|Posted by: Guest_Martin Sep 25 2003, 04:04 PM
| A friend and I are looking into purchasing an apartment in a university area for rental purposes only. He and I both have primary residences. Is it possible and wise to use a HELOC for the down payment of 20-25% required by most banks.
The property is selling for $84,000. It currently rents for $800.00 a month. Would we still be able take advantage of tax breaks. Would incorporating be a good idea financially. We are not necessarily looking for income but are more interested with testing the "rental" waters. This area is known for real estate appreciation. We plan to make a small profit after the sale of the property in five years.
Thanks for any advice you may have. Great we site!
|Posted by: loanuniverse Sep 25 2003, 06:18 PM
Lets try to address your questions one by one:
Is it possible and wise to use a HELOC as a funding source for the down payment?
Yes it is as long as you understand that a HELOC usually has a variable rate, which leaves you open to interest rate risk. Granted that the risk is limited since you might only be borrowing $10,000 each. You also need to account for the debt service coverage for both HELOCs in your analysis of the investment. You do not want to end up paying more for the commercial loan and the sum of both HELOCs’ payments than the rental income you will be getting.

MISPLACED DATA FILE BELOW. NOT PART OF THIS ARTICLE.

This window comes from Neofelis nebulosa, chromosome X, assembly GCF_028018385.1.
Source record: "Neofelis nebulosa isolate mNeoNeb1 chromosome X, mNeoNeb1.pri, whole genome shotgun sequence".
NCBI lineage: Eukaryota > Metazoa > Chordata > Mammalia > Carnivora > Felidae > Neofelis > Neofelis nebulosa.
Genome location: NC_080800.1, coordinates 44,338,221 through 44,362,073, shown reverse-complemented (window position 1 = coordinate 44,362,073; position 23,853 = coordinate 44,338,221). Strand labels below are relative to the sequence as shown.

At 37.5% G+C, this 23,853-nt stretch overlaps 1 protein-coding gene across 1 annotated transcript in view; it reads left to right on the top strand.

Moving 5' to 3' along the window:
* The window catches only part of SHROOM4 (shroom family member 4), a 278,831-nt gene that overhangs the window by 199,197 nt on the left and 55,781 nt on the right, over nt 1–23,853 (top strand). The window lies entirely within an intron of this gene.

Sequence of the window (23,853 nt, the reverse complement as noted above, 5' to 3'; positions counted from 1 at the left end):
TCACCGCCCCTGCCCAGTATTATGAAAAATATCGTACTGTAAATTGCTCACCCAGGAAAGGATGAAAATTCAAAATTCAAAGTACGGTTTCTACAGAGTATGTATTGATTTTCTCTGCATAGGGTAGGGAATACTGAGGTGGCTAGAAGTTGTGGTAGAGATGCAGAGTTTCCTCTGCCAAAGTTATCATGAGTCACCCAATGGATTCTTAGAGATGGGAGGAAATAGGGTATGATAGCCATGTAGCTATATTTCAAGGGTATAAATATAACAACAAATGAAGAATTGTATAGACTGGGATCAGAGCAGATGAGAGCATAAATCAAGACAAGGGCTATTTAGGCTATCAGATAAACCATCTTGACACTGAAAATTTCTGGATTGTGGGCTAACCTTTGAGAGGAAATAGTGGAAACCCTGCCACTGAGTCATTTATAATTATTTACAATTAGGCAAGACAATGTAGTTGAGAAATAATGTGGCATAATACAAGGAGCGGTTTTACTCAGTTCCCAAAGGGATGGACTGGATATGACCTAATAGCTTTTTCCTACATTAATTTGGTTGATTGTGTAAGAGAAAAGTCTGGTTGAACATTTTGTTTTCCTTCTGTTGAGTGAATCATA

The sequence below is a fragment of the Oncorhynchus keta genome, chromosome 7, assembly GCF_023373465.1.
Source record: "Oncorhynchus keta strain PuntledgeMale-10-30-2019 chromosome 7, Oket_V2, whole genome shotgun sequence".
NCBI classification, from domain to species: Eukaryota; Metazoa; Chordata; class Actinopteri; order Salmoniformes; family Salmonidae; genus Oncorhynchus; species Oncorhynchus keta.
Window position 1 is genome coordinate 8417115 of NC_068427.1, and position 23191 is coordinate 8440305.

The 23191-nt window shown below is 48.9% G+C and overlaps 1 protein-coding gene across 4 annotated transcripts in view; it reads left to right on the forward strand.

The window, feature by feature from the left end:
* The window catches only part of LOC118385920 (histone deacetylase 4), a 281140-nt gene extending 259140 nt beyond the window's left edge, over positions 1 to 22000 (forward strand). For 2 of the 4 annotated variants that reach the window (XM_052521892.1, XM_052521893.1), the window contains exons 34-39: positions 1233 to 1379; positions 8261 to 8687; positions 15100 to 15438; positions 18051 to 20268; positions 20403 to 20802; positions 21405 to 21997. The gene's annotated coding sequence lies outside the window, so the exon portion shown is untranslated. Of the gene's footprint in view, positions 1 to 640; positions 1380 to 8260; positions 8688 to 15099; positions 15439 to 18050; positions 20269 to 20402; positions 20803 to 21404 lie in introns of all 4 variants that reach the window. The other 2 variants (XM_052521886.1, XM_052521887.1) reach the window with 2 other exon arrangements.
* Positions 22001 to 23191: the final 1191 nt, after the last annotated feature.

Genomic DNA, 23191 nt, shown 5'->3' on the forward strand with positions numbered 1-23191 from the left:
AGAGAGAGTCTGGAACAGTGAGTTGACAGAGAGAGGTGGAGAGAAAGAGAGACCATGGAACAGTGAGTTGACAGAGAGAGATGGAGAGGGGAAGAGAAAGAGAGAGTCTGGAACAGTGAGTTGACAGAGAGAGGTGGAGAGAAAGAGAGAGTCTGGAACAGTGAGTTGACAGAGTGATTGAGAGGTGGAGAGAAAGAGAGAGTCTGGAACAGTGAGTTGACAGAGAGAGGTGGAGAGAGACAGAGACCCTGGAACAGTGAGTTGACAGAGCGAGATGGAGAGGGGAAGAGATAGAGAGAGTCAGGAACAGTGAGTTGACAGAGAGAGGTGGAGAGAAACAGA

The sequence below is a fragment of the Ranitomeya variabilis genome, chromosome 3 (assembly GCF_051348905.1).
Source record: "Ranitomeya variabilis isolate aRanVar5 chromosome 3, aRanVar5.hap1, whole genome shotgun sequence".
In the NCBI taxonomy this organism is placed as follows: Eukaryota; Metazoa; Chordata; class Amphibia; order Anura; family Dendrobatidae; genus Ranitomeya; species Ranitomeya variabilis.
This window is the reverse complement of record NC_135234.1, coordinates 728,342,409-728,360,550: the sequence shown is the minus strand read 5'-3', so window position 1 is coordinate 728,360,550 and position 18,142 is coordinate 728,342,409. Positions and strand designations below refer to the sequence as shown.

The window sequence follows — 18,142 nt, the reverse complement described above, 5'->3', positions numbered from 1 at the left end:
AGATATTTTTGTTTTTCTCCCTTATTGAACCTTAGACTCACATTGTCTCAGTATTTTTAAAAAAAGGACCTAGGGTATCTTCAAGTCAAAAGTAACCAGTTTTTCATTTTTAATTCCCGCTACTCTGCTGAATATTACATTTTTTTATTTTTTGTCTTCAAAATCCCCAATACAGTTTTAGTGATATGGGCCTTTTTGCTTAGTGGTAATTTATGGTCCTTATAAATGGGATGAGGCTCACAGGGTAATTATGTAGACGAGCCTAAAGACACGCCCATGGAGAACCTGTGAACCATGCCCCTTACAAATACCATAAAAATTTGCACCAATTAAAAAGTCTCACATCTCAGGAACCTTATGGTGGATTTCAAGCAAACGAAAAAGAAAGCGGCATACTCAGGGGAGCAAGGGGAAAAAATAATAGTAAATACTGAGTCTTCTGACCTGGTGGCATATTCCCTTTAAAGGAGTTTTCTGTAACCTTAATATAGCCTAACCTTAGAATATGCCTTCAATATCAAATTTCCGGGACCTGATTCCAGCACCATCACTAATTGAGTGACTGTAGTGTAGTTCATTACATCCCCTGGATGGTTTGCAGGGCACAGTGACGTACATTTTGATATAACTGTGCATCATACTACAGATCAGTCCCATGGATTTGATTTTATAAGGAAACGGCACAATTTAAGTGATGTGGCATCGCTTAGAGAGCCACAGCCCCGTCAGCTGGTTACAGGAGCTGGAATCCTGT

I am not a tax advisor, but the interest on a Home Equity Line of Credit is usually tax deductible if you are borrowing up to the value of your house. I think I have read somewhere that some of the loans that lend over the value of the house are only partially tax deductible, but frankly I am a little fuzzy on the deductibility and there might be some other reasons why the interest might not be tax deductible. I think this is a perfect time to put a link to my disclaimer disclaimer
Would incorporating be a good idea financially?
From the liability standpoint incorporating or better yet forming a limited liability company is the way to go.
Hope this helps.